The game that can give you 10 extra years of life When game designer Jane McGonigal found herself bedridden and suicidal following a severe concussion, she had a fascinating idea for how to get better. She dove into the scientific research and created the healing game, SuperBetter. In this moving talk, McGonigal explains how a game can boost resili...

Photos from Tiffani Teaches's post 26/03/2020

Today’s pillar of lifestyle medicine addresses smoking, drug, and alcohol cessation. I looked at the National Institute of Health website today and read that smoking and va**ng can make the effects of worse, so that is one more reason to cease or never start those behaviors. I also know that times of stress and isolation can make it easier to fall back on unhealthy, addictive habits to numb our feelings. I really liked what recently posted about that, so I’m including a that along with the national substance abuse hotline information. I don’t think now is a time to undergo any huge lifestyle changes, as the support available is limited, but be mindful about your habits and try to turn to healthy coping, such as exercising, meditating, and reaching out virtually to friends. Mindful self-compassion for what you’re feeling during this uncertain time and for any relapses you might have can go a long way.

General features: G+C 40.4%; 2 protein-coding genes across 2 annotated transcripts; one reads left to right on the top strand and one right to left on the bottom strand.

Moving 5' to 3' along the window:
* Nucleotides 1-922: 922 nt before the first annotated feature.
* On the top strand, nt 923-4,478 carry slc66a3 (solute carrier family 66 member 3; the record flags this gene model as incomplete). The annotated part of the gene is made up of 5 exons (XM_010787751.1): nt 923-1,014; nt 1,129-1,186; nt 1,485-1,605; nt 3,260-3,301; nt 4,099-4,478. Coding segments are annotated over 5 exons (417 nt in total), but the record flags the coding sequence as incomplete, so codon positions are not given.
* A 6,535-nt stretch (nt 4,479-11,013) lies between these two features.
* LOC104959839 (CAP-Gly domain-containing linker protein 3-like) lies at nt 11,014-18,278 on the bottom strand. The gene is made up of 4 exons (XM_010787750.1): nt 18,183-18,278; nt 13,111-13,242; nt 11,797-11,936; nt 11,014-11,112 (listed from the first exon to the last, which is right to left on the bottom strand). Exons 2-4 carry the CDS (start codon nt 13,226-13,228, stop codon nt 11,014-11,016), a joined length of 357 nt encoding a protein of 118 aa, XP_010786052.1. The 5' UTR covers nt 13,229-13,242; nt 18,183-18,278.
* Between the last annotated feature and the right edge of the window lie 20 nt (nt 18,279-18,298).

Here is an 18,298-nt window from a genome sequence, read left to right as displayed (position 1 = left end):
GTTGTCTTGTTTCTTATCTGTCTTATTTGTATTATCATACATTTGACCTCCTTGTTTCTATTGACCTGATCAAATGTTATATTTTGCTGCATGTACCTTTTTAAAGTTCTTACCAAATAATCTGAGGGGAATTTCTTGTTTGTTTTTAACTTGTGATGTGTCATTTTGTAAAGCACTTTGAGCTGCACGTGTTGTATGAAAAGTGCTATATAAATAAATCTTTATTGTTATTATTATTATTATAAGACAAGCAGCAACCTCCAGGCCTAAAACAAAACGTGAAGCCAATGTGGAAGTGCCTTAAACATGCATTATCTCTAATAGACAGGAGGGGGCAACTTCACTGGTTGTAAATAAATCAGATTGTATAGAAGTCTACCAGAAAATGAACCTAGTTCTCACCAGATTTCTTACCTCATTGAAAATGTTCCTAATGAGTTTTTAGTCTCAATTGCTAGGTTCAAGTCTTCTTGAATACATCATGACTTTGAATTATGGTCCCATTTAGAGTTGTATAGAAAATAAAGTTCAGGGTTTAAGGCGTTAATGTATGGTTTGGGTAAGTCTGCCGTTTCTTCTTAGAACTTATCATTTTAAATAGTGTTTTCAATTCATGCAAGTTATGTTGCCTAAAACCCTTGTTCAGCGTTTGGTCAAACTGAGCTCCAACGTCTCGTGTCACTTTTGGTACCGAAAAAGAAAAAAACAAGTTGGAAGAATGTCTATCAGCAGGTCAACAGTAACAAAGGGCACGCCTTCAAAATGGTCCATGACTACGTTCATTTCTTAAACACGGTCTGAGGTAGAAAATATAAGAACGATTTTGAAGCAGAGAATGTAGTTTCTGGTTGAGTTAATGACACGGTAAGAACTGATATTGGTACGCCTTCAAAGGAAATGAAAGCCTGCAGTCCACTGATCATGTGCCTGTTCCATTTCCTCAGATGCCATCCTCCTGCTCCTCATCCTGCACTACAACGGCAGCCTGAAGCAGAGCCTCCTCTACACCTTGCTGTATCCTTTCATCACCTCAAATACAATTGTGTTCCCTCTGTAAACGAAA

Photos from Tiffani Teaches's post 25/03/2020

I want to do my part and follow the recommendations of the experts, so I searched CDC.gov and John’s Hopkins’ page devoted to the outbreak for answers about whether it’s safe to engage in outside physical activity during this time of social distancing. I’m sharing screenshots of what I found on those 2 sites, including a link on John’s Hopkins’ homepage to a NYT article that cites one of their own. Please look up and follow your own municipalities’ requirements, as they may they differ. Remember that is new and the information and guidelines are constantly evolving, so turn to reputable sources for up-to-date information.

Photos from Tiffani Teaches's post 25/03/2020